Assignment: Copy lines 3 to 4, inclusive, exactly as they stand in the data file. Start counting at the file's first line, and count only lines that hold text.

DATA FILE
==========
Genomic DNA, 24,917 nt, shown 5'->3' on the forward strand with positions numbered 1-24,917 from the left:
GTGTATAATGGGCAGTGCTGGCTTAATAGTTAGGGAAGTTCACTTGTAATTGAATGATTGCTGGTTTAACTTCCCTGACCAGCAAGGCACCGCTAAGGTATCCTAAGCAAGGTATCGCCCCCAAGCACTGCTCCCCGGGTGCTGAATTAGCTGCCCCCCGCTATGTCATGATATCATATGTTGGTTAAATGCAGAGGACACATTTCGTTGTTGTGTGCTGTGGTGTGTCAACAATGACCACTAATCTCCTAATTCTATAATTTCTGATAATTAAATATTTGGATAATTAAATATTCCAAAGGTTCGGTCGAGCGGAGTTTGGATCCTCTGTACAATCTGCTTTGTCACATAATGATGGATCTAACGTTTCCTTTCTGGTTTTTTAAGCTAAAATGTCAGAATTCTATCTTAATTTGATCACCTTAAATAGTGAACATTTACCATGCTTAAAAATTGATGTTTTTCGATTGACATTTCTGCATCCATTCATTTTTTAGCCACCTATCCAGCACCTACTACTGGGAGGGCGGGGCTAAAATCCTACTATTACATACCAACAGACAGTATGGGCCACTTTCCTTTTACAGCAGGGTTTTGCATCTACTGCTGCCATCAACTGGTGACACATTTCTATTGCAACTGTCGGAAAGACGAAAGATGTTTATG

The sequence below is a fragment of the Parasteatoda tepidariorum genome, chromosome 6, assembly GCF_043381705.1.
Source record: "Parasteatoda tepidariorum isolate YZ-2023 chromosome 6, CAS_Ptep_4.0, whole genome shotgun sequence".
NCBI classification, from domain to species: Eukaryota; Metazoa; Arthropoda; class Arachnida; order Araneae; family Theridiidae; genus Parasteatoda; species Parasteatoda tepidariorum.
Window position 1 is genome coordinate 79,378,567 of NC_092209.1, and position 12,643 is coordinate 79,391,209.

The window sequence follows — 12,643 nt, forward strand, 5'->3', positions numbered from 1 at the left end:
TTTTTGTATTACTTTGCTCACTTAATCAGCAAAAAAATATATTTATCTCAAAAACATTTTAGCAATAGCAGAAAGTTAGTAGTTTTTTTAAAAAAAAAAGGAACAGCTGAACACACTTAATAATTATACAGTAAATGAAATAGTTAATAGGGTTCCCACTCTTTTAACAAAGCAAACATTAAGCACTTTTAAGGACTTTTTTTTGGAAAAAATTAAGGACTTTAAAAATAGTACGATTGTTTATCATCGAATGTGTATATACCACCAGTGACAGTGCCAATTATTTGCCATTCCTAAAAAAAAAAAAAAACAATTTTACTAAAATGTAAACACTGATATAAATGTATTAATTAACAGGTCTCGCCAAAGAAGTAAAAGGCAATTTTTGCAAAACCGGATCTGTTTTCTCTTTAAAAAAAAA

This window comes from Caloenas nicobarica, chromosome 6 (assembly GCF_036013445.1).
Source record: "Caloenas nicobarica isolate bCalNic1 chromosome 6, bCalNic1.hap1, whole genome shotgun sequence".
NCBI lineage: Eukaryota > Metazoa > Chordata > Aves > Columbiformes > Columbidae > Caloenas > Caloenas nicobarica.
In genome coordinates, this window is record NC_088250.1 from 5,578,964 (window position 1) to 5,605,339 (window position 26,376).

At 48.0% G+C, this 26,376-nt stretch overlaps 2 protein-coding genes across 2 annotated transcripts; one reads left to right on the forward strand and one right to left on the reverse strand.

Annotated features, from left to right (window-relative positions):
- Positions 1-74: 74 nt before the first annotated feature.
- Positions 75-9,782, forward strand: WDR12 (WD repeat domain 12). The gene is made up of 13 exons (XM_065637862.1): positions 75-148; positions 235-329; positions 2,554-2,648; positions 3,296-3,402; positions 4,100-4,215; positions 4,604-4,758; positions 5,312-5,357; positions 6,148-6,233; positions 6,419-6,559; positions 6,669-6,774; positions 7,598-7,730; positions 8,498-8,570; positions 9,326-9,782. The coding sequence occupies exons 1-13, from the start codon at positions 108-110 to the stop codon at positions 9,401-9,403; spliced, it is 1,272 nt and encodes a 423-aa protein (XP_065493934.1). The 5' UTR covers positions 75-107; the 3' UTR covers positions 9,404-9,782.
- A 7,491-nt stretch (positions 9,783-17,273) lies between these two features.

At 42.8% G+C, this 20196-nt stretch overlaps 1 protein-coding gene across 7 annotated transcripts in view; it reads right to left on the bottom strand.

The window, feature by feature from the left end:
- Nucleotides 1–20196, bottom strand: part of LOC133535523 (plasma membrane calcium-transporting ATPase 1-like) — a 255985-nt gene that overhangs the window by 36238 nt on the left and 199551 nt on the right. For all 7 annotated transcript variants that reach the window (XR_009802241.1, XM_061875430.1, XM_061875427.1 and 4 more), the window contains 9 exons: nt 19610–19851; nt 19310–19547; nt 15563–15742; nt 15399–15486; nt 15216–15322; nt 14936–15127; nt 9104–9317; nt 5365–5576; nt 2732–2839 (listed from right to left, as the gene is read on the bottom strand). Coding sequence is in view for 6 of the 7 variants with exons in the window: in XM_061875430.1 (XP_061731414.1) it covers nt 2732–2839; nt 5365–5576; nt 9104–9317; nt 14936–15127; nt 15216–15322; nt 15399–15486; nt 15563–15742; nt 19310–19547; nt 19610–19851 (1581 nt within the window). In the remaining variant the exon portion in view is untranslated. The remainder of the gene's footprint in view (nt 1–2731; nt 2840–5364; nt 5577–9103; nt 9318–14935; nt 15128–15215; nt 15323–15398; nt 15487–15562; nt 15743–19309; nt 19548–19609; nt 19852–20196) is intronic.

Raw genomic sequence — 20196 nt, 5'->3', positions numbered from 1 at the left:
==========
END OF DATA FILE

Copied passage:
The sequence below is a fragment of the Parasteatoda tepidariorum genome, chromosome 6, assembly GCF_043381705.1.
Source record: "Parasteatoda tepidariorum isolate YZ-2023 chromosome 6, CAS_Ptep_4.0, whole genome shotgun sequence".